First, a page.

Judy’s grandfather, Max, was one of Franz and Alwine Pelz’s twelve children. He was born in Germany, prior to 1896 when the family emigrated ‘to’ America. In 1914, Max married Mae Shuart. a local girl, and moved into a house on the east side of Airmont Avenue. (This house, 1107 Airmont Avenue, dates back to 1861). Judy’s father, Stanley, was born in 1916, and was Max and Mae’s only child. In 1918, Max· and Mae bought the 3 acre Doremus Farm to the north; (The house. #168 dates back to the late 1700’s. It is opposite the Athletic Field at the intersection of Airmount Road). Stanley was 17 when he took over the family farm. He married Arilla Bobb (whose mother was a Wanamaker of Suffern, N. Y.), and bought 40 more acres. Stanley and Arilla lived in the house between 1168 and 1107. They had two children, Patricia and Judy. In 1949, Stanley and Arilla built a ranch house across the street (1104). In 1969, they moved to 1168, and named it “Blue Spruce Farm” because of the tall blue spruces surrounding the house. Judy said, “My father lived his whole life within a four-house radius!”
Judy vividly remembers the harvests, the rewards and rigors of her father’s life. “He had a wonderful disposition and loved the farm, in spite of the hard work,” Judy said. “He raised peaches and apples. He harvested the peaches from July through September, and took them to the “day market” in Paterson, which opened at 4:00 P.M. He harvested the apples in September, and packed them in the cold storage barn for sale during the winter and early spring. The barn was equipped with a conveyor belt and grates for sorting the fruit. Throughout the fall and winter, Dad sorted apples during the day and packed them in various size boxes. Then he slept a few hours, brought the fruit to the “night market” in Paterson which opened at 11:00 P.M., came home, slept a few more hours, and returned to work in the morning. It was a grueling schedule. By March, all the apples were sold. Then came pruning and dusting, and caring for the trees and grounds. Migrant help, which was all he could get, was a constant problem because the men kept leaving him for jobs in the city. In 1962, he dug up the orchards and began raising vegetables. He didn’t need as much land for that, and sold 38 acres to Mrs. Currans, a Mahwah resident.” (This land is now the Orchards development).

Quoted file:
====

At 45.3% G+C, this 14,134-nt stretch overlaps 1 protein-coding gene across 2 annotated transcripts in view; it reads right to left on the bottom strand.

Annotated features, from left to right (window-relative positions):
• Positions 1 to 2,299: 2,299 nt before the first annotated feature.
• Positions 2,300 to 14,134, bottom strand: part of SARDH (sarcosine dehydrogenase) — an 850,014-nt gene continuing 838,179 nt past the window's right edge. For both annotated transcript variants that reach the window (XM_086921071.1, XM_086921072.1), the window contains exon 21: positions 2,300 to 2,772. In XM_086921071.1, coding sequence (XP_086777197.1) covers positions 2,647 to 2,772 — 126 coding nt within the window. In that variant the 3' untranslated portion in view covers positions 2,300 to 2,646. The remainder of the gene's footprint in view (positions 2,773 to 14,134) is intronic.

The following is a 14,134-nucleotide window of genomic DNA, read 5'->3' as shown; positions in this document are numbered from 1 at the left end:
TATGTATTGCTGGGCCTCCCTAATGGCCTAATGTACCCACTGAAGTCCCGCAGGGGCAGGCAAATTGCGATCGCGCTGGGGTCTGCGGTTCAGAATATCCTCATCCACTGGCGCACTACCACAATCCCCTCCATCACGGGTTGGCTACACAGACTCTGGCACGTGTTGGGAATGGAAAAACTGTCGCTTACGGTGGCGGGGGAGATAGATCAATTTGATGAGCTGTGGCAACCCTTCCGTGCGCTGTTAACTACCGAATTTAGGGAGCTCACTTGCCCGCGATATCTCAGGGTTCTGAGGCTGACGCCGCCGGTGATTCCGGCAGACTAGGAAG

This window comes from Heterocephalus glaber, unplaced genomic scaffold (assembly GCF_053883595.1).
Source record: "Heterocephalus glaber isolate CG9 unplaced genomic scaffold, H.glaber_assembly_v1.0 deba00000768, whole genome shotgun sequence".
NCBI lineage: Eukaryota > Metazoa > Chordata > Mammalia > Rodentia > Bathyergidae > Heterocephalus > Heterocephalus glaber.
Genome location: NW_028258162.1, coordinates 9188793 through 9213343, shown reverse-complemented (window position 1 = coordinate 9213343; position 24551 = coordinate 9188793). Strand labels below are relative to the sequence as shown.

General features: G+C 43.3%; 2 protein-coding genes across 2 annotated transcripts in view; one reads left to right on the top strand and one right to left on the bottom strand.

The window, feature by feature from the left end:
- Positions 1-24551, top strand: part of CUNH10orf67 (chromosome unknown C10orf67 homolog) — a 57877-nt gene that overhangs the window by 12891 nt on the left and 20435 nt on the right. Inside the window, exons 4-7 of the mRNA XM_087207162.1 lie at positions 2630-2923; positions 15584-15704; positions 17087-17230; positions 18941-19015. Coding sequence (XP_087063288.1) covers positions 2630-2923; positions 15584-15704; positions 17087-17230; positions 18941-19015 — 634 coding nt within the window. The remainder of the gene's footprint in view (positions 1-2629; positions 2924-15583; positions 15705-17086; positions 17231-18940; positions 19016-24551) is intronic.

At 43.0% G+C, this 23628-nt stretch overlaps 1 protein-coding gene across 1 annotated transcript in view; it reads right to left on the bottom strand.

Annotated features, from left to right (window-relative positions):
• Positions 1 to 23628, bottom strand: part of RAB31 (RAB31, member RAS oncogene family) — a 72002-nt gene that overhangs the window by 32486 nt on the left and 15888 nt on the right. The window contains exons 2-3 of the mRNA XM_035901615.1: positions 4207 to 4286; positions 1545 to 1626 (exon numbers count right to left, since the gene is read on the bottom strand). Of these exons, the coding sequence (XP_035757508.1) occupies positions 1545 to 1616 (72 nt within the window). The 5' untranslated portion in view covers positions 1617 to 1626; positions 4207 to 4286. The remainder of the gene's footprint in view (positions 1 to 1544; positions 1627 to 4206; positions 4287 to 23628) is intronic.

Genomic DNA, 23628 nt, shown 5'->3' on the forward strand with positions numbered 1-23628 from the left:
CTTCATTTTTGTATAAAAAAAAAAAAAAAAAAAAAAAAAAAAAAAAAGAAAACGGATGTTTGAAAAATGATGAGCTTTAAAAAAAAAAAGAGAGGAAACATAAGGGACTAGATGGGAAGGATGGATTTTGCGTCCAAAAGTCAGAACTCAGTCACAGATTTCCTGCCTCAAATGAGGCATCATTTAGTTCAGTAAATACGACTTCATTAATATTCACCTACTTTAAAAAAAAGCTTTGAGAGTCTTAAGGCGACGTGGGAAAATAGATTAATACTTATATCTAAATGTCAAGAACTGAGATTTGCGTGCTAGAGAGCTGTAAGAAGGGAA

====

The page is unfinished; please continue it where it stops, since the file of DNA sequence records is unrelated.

The hard work of framing took its toll on Stanley Pelz, and he began to complain of not feeling well. In 1968, Judy and her mother opened a stand, so Stanley wouldn’t have to go to market. Nonetheless, he kept up his routine of working by day and selling by night for another year. Then for the next four years he relied entirely upon sales at the stand, which Judy and Arilla operated. “I worked in the fields and got used to picking vegetables in the hot sun,” said Judy, ·we had corn, cabbage, eggplants, peppers…” At this time, there were three other stands on Airmont Avenue: Chodorowski’s, Litchult’s, and Werling’s “Peach Hill Farm.” Just over the border in Ramsey was Sudal’s on East Crescent Avenue, and Secor’s at the intersection of Route 17 and Lake Street. “There was plenty of business for everyone,” recalled Judy. “I loved the stand because we were dealing with people on a one-to-one basis. There was a lot of laughter and talking, about families, recipes, everything…It was as friendly a place as the old corner candy store — so different from the large-scale farm markets of today.”
In November, 1973, Stanley had a fatal heart attack, and Judy and Arilla closed their stand.
In 1974, Arilla Pelz sold 21 acres of her farm to Charles Secor, whose family still operates the gas station, produce store and nursery in Ramsey. The Secors use the land they bought from Arilla to grow strawberries, raspberries, cabbage, beans, cauliflower and peaches. They also raise crops on Route 202 in Mahwah and Upper Saddle River. Charles, the father, lives in Upper Saddle River and Daryl, the son, lives in Mahwah. Daryl Secor is the only other person in Mahwah besides Alvina engaged in farming, although relative to what he sells, it is on a more limited basis. (The Secors, like the Pelz family, established farms in the area in the 1800’s). “Alvina and I are fifteen years apart in age,” said Judy. “In fact, she used to babysit for me. We share so many of the same memories. I remember my Great-grandmother Alwine — so tiny, always working outside, and bent over with a little hoe in her hands. She was very kind and loving.”
If Alwine Deitzman Pelz were alive today, imagine how proud she would be of her granddaughter and great-granddaughter…
Judy Coughlin has three daughters, Christine, Connie and Bonnie, who live at home with her and her husband, Don. Alvina’s brother, Frank, has two children, Robert and Laurie, from his first marriage, and he and his wife, Sue, have a daughter, Stephanie. They live in Ramsey. Elise and her husband, Steve Wickenheisser, live in Sussex County.